Is Branson Leading the Race for Eco-Friendly Space Travel?

You’d be quick to think that space travel isn’t exactly the most eco-friendly transport option. Rocket fuel, engine costs, consumption and its construction surely cannot be good for the environment.

Where to Start?

Space travel is a tricky concept to turn eco-friendly

It takes a hell of a lot of resources to put a vehicle into space, and you’d be right in thinking that not all of those resources are harmless.

Resources such as hydrazine (used in rocket fuel) is an incredibly powerful propellant, but it’s also toxic and corrosive. So, what’s being done to change this?

A few organisations – NASA being on of them – are now looking into green propellant alternatives to hydrazine. The new replacement must cost less, be less hazardous and also able to break down into harmless components, in order to prevent waste from polluting our environment.

Richard Branson Leads the Eco-Friendly Space Charge

Branson is the owner of Virgin Media and now has his own spacecraft company

Space travel isn’t exactly the cheapest form of travel. However, Richard Branson (founder of Virgin Group) claimed in 2009 that the engineering concept would be

“Very environmentally friendly [.] The [carbon] cost of us putting someone into space will be less than flying to London and back on a commercial plane.”

During 2009, pilots conducted several flight tests of the space vehicle, aptly named Eve. Eve – named after Branson’s mother – was designed to transport SpaceShipTwo along with two pilots and six astronauts, reaching heights above 50,000 ft above Earth’s surface.

What makes these aircrafts different, is that they’re powered by hybrid rockets, and don’t assume they’re not as powerful as previous hydrazine-fueled rockets.

Branson’s rockets could hit a suborbital altitude of around 360,000 ft and that was in 2009.

Now, Branson is working on Virgin Orbit – which focuses on launching small satellites into space via its LauncherOne orbital launch vehicle. He is still adamant that space travel should be affordable and eco-friendly:

“Let’s open space to many more missions by dramatically decreasing the price of each flight. We’re doing exactly that with LauncherOne—but with satellites instead of people.”

 Fuel Emissions & Fuel Savings


Virgin Atlantic have a landing strip in California’s Mojave Desert and built a “spaceport” close to Truth or Consequences, in New Mexico.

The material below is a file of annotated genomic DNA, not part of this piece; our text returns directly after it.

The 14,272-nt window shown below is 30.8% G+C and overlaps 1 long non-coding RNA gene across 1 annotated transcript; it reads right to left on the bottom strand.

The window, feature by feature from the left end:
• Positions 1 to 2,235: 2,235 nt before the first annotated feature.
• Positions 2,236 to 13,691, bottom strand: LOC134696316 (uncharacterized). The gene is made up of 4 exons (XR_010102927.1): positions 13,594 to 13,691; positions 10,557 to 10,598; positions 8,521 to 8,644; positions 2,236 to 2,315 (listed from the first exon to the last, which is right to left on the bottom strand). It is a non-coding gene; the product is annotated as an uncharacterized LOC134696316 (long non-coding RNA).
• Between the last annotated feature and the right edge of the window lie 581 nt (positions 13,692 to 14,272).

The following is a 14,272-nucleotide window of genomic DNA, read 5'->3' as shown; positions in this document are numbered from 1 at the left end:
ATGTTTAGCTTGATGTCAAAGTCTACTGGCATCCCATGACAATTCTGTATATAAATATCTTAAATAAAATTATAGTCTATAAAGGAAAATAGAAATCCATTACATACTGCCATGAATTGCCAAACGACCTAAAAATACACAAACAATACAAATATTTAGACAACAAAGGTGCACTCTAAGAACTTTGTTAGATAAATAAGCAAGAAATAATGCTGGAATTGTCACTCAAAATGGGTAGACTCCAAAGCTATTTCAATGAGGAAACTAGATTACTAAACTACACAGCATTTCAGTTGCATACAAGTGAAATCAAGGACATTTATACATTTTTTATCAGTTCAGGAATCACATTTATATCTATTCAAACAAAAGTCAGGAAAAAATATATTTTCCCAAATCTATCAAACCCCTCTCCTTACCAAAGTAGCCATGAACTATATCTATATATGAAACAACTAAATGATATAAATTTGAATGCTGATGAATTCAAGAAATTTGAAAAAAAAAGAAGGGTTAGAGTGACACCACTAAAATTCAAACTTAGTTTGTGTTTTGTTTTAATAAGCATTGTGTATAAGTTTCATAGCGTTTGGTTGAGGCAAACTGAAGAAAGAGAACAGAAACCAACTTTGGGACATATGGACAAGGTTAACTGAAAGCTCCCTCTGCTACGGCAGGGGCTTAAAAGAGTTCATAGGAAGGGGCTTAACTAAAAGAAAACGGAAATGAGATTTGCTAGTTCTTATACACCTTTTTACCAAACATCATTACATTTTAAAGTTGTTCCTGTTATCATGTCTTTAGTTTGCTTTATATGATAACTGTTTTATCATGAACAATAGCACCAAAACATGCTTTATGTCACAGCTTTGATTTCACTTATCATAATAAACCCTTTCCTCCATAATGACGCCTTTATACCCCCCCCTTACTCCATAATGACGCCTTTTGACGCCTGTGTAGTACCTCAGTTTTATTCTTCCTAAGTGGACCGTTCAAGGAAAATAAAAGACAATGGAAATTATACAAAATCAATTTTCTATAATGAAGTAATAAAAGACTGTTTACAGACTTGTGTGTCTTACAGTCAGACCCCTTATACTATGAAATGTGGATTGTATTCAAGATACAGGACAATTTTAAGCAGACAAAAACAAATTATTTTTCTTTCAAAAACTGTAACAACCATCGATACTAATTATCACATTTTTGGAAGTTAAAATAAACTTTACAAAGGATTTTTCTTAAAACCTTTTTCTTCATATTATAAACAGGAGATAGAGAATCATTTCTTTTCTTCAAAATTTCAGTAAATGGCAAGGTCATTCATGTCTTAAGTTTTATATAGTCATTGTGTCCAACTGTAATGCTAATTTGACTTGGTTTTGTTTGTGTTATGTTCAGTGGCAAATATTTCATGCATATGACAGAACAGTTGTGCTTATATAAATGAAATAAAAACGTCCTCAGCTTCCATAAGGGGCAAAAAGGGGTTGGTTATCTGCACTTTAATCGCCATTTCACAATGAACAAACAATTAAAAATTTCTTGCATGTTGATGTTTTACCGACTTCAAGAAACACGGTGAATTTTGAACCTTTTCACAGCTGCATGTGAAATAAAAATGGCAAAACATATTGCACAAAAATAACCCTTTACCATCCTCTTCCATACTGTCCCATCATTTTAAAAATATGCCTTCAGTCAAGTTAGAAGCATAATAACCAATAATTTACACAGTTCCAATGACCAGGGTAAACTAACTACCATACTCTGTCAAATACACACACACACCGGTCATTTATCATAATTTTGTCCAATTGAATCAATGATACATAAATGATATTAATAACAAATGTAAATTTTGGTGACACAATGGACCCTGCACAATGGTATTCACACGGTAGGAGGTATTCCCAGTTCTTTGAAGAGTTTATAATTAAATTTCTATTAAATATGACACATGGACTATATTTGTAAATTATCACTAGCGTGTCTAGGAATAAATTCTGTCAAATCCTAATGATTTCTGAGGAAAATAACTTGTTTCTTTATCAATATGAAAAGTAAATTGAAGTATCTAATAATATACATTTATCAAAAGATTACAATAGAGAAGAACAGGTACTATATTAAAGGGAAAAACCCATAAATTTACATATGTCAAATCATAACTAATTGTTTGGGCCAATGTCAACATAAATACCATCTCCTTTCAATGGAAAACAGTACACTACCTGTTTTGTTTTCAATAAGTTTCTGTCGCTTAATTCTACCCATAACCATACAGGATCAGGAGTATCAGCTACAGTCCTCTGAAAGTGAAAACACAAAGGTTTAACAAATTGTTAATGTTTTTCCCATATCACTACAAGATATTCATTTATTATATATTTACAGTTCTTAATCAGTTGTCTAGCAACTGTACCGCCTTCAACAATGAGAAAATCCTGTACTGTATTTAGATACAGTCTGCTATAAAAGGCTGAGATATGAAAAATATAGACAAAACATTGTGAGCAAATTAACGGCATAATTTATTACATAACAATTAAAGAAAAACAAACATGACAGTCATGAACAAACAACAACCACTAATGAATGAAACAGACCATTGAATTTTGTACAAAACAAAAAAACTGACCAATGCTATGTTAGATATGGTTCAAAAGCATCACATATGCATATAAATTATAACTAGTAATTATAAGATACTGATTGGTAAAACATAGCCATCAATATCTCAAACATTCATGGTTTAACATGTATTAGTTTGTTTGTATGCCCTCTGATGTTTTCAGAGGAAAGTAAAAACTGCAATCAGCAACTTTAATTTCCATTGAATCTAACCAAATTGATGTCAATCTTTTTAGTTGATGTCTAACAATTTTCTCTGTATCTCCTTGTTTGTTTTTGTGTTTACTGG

The terminal and hangar facilities are designed with the environment concerns top of the list. Foster & Partnersknown for a great many projects, including the National Bank of Kuwait and their innovative plans to build a Skycycle above London’s train stations – have designed solar-thermal panels for the facilities. A passive cooling system is also in place, allowing hot air to be drawn in from the outside and chilled though a series of concrete tubes.

Co2 emissions per passenger would add up to around 60% of a passenger’s carbon footprint on a round-trip between New York and London. The mothership (Eve) is responsible for 70% of the spaceflight’s CO2 emissions, but this must carry SpaceShipTwo into the stratosphere.

Both spacecrafts are also ingeniously made out of carbon-composite materials – meaning they’re light, fairly cheap to make and incredibly strong.

Branson’s Work Adopted and Evolving

Piccard has taken inspiration from Branson’s innovative designs

Andre Piccard, a well-known Swiss adventurer was so inspired by Branson’s eco-friendly outlook that he has begun developing an experimental aircraft of his own using these materials.

Virgin’s use of a mothership will also save much more fuel than traditional ground-based launches, claimed Rob Anderson (University of Cambridge scientist). The Cambridge University’s ‘Spaceflight’ programme see’s its team deliver a payload to space as cheaply and efficiently as possible. The figure was $32,000 which is relatively cheap given how much standard procedures cost. The team sent a helium balloon to a height of 18.6 miles and the rocket then blasted solo to an elevation of 62.1 miles.

These experiments have seen Branson’s work evolve over almost 10 years, and he’s continued his promise of eco-friendly spaceflight.

A Quick Glance At Branson’s Spaceflight Journey:

2004: Sir Richard founds Virgin Galactic, claiming the first launch will take place in 2007

2007: Three workers die in an explosion during testing of SpaceShipTwo. New Mexico agrees to build $250m spaceport, Spaceport America

2008: Sir Richard says that the maiden voyage will take place within 18 months

2009: Sir Richard says that flights will launch from Spaceport America within two years. SpaceShipTwo is unveiled.

2010: Virgin Galactic snags George Whitesides, Nasa’s chief of staff, as its new chief executive. Sovereign wealth fund of Abu Dhabi, Aabar, secures 32pc stake in Virgin Galactic for $280m.

2014: Sir Richard claims that first commercial flight will take place in early 2015. Later in the year there is a fatal accident during a test launch of SpaceShipTwo.

2015: Virgin Galactic announces deal with OneWeb. The company prepares for the mass production of LauncherOne.

2016: Test flights of SpaceShipTwo resume

2017: Successful first glide flight test


In terms of eco-friendly space travel, it’s quite clear that Richard Branson is headlining the show. However, companies such NASA have been contributing in their own for over a decade with their solar arrays and fuel cells to Earth-observing satellites, eco-friendly aircrafts, climate models and air/water/waste recycling systems.

It looks like space travel doesn’t have to be as hazardous as we first thought!

Author: Ben Taylor

Eco Warrior! Recycling Buff! Owner of James Waste Management LLP, UK recycling over 90% of waste.

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